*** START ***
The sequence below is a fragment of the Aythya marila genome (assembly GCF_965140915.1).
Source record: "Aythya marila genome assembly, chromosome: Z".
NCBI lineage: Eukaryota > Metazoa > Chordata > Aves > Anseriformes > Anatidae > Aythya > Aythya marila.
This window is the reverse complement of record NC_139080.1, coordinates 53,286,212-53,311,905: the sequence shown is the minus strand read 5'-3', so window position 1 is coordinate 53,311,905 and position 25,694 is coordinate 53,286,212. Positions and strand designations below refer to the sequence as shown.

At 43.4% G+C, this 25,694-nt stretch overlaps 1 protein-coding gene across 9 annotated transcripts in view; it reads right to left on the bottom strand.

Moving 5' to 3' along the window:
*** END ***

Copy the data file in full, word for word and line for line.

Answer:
The sequence below is a fragment of the Aythya marila genome (assembly GCF_965140915.1).
Source record: "Aythya marila genome assembly, chromosome: Z".
NCBI lineage: Eukaryota > Metazoa > Chordata > Aves > Anseriformes > Anatidae > Aythya > Aythya marila.
This window is the reverse complement of record NC_139080.1, coordinates 53,286,212-53,311,905: the sequence shown is the minus strand read 5'-3', so window position 1 is coordinate 53,311,905 and position 25,694 is coordinate 53,286,212. Positions and strand designations below refer to the sequence as shown.

At 43.4% G+C, this 25,694-nt stretch overlaps 1 protein-coding gene across 9 annotated transcripts in view; it reads right to left on the bottom strand.

Moving 5' to 3' along the window: